April 2009
Volume 50, Issue 13
ARVO Annual Meeting Abstract  |   April 2009
Characterization of Murine Models of Corneal Neovascularization Through Genome-Wide Microarray Expression Analysis
Author Affiliations & Notes
  • D. G. Holt
    Ophthalmology, University of Utah, Salt Lake City, Utah
  • M. Dixit
    Ophthalmology, University of Utah, Salt Lake City, Utah
  • J. Simonis
    Ophthalmology, University of Utah, Salt Lake City, Utah
  • B. K. Ambati
    Ophthalmology, University of Utah, Salt Lake City, Utah
  • Footnotes
    Commercial Relationships  D.G. Holt, None; M. Dixit, None; J. Simonis, None; B.K. Ambati, None.
  • Footnotes
    Support  NEH R01 EY017950
Investigative Ophthalmology & Visual Science April 2009, Vol.50, 4627. doi:
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      D. G. Holt, M. Dixit, J. Simonis, B. K. Ambati; Characterization of Murine Models of Corneal Neovascularization Through Genome-Wide Microarray Expression Analysis. Invest. Ophthalmol. Vis. Sci. 2009;50(13):4627.

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      © ARVO (1962-2015); The Authors (2016-present)

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Purpose: : Corneal neovascularization is a central feature in the pathogenesis of many blinding corneal disorders, and a major sight-threatening complication in corneal infections, chemical injury, and following keratoplasty, in which neovascularization adversely impacts corneal transplant survival. Our previous study demonstrated that the soluble form of VEGF receptor 1 (sFlt-1) is the main preserver of corneal avascularity. In an effort to identify additional biologic factors involved in the regulation of corneal avascularity, we have studied three different mouse strains, each of which exhibits a different propensity for corneal neovascularization. Importantly, the strains also differ in terms of corneal sFlt-1 expression. On one end of the spectrum, Pax6 heterozygous null mice develop spontaneous corneal neovascularization by four weeks of age, and have extremely low levels of corneal sFlt-1 expression. Wild-type C57/B6 mice (the parental strain for both Pax6+/- and MRL/MpJ strains) have avascular corneas that express high levels of sFlt-1, but develop neovascularization in response to corneal insult such as suture placement and alkali treatment. Finally, the MRL/MpJ strain, often termed the "healer" mouse, exhibits significant resistant to neovascularization following corneal trauma.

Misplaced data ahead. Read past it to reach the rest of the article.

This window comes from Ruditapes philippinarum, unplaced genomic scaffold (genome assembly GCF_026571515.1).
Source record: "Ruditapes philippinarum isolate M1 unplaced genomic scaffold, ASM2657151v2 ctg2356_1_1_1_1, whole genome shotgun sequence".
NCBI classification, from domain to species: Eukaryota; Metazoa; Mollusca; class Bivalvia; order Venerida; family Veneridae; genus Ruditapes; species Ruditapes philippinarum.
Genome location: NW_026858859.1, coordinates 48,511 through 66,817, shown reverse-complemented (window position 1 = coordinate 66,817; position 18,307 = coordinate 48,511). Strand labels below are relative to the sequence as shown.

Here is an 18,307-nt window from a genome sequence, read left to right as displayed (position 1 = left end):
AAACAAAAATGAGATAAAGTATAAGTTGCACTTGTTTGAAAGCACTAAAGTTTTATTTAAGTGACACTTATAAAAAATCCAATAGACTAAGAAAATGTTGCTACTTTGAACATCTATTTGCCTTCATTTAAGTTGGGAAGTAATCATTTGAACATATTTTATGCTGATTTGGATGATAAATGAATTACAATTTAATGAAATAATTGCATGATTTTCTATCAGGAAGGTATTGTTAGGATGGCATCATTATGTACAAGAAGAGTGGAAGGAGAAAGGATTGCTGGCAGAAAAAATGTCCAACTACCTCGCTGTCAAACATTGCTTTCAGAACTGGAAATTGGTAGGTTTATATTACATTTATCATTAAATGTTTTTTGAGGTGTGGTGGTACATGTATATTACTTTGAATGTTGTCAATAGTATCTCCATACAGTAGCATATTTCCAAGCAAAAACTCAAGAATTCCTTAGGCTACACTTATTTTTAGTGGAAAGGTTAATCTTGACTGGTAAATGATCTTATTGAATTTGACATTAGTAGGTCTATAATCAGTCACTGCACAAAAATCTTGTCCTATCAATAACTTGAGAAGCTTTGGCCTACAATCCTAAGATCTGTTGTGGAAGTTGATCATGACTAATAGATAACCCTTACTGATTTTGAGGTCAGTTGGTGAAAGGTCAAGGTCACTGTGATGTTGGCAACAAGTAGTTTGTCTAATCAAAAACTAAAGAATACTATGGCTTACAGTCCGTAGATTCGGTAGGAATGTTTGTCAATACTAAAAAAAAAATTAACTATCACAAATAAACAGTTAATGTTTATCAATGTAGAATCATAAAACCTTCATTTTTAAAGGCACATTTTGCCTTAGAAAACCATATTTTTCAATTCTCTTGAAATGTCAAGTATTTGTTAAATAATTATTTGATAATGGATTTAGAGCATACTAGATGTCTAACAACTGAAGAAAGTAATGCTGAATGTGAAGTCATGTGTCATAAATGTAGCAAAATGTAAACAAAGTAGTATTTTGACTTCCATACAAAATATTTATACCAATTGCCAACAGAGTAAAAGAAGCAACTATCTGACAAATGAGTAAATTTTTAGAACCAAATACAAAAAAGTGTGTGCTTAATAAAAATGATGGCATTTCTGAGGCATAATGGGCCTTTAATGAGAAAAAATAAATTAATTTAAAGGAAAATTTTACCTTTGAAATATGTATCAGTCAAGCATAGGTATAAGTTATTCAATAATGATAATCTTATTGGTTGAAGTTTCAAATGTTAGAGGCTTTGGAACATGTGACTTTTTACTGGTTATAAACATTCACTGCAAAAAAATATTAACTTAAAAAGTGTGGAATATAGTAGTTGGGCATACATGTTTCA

Methods: : Utilizing RT-PCR, we found that corneas isolated from MRL/MpJ mice express supernormal levels of sFlt-1. These findings suggest that propensity toward corneal neovascularization is inversely correlated with sFlt-1 expression levels. It is likely that additional differentially expressed genes contribute to the observed differences in neovascular susceptibility found in these model strains. We have utilized an Agilent 44,000 spot microarray platform to analyze corneal gene expression on a genome-wide scale across this spectrum of mouse models.

Results: : Initial analysis of our microarray data has identified several differentially expressed genes. Novel candidates of specific interest include two proteinases, Adam17 and Mmp14, found to be upregulated in MRL/MpJ corneas. While previous work has not implicated these factors in the regulation of corneal vascularity, each is known to be directly involved in angiogenesis signaling pathways.

Conclusions: : Further analysis of these and other differentially regulated genes identified in this study is likely to reveal significant insight into molecular pathways governing corneal vascularization.

Keywords: gene microarray • neovascularization • cornea: basic science 

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